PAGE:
Rides have to be over R40 per trip to qualify for the promotion. Image: Flickr

Uber offers South Africans discounted rides on election day

E-hailing service Uber is offering riders in South Africa discounted fares on Wednesday to get to and from polling stations.


Rides have to be over R40 per trip to qualify for the promotion. Image: Flickr

Uber South Africa has announced a promotional offer for Wednesday 29 May, when citizens will be casting their vote in the 2024 general elections.

The tech company says riders can save up to 35% on two trips on voting day – namely their trip to and from their designated voting station.

“Ensuring that anyone and everyone can exercise their right to vote is a cornerstone of a vibrant and inclusive democracy,” said Kagiso Khaole, General Manager of Uber Sub-Saharan Africa.

The finer print

The 35% off promotion is being offered to the first 50 000 riders who punch in the promotional code on the app on voting day. Rides also have to be over R40 to qualify for the promotion.

Uber’s regular terms and conditions will still apply.

“At Uber, we understand that reliable and convenient transportation can play a crucial role in being able to make your mark at an important moment for the country, such as the general elections and we want to play our part in making sure that every voice is heard, as every vote counts,” Khaole added.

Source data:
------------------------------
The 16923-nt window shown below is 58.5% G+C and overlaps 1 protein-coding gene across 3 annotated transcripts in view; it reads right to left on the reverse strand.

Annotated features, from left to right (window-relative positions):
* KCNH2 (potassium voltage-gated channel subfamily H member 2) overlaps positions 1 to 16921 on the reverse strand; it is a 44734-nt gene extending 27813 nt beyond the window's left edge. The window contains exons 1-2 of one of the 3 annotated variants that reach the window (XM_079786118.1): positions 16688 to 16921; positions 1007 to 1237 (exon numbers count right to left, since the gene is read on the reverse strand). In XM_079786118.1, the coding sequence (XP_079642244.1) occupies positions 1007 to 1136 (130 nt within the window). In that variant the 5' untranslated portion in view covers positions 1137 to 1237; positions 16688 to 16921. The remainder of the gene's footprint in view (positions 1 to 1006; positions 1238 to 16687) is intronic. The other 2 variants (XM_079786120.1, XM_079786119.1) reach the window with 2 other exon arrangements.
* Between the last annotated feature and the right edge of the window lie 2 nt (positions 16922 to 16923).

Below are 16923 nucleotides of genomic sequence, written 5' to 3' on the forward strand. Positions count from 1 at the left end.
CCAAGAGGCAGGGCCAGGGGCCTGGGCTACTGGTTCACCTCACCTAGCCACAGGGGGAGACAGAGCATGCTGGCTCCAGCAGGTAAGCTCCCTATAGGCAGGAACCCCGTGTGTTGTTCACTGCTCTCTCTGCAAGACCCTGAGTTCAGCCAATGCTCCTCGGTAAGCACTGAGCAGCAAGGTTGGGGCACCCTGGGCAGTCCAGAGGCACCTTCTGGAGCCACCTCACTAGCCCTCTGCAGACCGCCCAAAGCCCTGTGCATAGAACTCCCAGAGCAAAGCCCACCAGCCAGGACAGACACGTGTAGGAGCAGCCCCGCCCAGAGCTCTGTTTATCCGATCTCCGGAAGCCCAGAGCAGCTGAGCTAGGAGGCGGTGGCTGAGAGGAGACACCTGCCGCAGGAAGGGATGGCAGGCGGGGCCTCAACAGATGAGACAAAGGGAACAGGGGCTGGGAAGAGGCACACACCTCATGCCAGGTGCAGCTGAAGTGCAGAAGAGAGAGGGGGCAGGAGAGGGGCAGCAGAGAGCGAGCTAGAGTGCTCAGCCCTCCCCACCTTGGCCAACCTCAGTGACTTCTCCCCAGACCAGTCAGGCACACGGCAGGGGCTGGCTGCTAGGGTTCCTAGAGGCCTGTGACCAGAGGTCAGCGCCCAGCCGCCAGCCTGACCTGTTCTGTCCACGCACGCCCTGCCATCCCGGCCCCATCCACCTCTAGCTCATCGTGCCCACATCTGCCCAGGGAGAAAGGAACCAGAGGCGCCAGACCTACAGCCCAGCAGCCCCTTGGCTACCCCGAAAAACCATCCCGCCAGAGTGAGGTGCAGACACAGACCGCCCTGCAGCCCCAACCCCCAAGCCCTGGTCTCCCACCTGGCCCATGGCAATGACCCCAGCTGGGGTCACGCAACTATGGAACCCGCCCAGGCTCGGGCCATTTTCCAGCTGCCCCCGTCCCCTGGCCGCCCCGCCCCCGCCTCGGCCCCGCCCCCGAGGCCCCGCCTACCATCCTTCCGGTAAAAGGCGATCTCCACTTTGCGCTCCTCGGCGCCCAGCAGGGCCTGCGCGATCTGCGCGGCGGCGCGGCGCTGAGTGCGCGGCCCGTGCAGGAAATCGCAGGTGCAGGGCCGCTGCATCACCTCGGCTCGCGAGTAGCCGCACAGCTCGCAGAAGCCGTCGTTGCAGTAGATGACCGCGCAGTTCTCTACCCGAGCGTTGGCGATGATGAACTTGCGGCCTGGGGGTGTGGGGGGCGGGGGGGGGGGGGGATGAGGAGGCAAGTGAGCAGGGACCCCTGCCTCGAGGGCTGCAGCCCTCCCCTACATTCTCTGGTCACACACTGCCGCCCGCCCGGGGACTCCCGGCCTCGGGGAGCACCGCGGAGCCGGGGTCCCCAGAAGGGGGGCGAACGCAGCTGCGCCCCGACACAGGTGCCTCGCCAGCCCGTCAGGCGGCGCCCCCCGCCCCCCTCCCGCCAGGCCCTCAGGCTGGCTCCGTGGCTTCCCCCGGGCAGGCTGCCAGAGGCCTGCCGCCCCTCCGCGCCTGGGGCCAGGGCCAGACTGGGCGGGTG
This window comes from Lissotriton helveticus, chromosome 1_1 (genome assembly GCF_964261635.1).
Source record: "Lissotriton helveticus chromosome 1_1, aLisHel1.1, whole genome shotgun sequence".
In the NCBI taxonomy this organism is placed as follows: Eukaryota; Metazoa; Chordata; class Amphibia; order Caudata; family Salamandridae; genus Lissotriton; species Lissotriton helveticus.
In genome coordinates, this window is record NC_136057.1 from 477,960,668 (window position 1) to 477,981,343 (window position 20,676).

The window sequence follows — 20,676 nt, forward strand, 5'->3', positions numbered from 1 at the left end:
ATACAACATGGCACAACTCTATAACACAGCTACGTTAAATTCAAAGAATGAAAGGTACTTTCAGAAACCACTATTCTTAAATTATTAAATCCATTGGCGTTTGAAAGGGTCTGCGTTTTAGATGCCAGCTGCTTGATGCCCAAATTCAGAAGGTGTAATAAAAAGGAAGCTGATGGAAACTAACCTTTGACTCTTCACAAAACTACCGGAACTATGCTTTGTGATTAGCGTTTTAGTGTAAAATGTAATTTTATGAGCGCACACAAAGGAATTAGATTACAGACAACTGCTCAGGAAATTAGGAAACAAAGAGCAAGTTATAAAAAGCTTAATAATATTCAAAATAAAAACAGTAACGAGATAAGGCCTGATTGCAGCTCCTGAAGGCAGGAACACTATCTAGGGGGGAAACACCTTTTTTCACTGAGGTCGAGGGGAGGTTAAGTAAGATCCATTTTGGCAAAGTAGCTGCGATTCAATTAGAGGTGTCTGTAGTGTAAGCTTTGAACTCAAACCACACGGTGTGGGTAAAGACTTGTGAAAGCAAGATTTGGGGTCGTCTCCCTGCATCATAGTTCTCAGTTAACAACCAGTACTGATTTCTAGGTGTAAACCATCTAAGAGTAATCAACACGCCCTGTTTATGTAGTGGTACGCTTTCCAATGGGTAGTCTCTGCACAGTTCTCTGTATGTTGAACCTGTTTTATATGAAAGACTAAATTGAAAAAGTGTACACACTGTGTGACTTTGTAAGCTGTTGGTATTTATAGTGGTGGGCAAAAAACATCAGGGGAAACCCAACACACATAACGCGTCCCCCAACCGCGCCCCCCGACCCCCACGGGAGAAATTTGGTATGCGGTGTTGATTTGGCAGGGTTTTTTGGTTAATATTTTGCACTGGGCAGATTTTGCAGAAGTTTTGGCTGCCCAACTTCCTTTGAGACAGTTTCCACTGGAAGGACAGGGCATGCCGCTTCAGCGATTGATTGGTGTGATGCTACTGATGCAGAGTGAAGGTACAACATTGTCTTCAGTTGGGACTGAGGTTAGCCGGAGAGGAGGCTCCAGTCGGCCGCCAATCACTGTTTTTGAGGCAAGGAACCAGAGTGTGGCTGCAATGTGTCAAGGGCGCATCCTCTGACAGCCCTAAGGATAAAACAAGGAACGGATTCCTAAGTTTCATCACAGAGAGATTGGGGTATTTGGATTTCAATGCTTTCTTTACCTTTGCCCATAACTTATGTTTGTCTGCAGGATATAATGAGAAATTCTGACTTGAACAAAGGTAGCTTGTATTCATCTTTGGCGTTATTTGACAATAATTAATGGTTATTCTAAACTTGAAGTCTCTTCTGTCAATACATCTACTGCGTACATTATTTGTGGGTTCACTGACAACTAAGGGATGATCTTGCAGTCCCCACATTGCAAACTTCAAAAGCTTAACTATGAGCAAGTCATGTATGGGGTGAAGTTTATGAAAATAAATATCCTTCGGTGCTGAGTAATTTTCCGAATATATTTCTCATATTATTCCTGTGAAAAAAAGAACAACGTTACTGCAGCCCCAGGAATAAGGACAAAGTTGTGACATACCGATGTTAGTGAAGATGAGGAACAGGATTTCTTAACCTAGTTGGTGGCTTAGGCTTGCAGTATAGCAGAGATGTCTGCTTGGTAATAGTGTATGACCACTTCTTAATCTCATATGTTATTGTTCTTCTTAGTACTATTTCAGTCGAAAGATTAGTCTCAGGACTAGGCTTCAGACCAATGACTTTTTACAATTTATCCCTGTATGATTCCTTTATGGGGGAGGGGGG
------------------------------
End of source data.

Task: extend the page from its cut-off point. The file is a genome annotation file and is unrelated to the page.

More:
Uber Teen accounts have launched in South Africa

In other Uber news, the multinational transportation company announced the rollout of Uber Teen accounts across South Africa last month.

This will enable youths aged 13 to 17 to hail rides, with added safety and security measures.

The solution is linked to parents’ and guardians’ Uber profiles so that guardians can monitor every stage of the trip.

Strict screening and background checks

Safety measures on this new service will include automated audio recording, trip tracking, location-based security response, and AI systems that can detect route deviations and prolonged stops.

Only top-rated, experienced drivers who have undergone local screening and background checks can take trip requests from teen account holders.

Guardians will also be able to contact drivers at any point during the trip, while teen riders cannot alter the destination once the trip has begun.

“Uber Teen accounts are built with transparency in mind so that there are no surprises for parents, teens or drivers,” Khoale said.

“Parents will receive real-time notifications and can follow along with live-trip tracking every step of the way.”

To further bolster safety, teens have to provide drivers with a unique personal identification number, or pin, before starting a trip. This will also ensure that teens get into the right car with the right driver.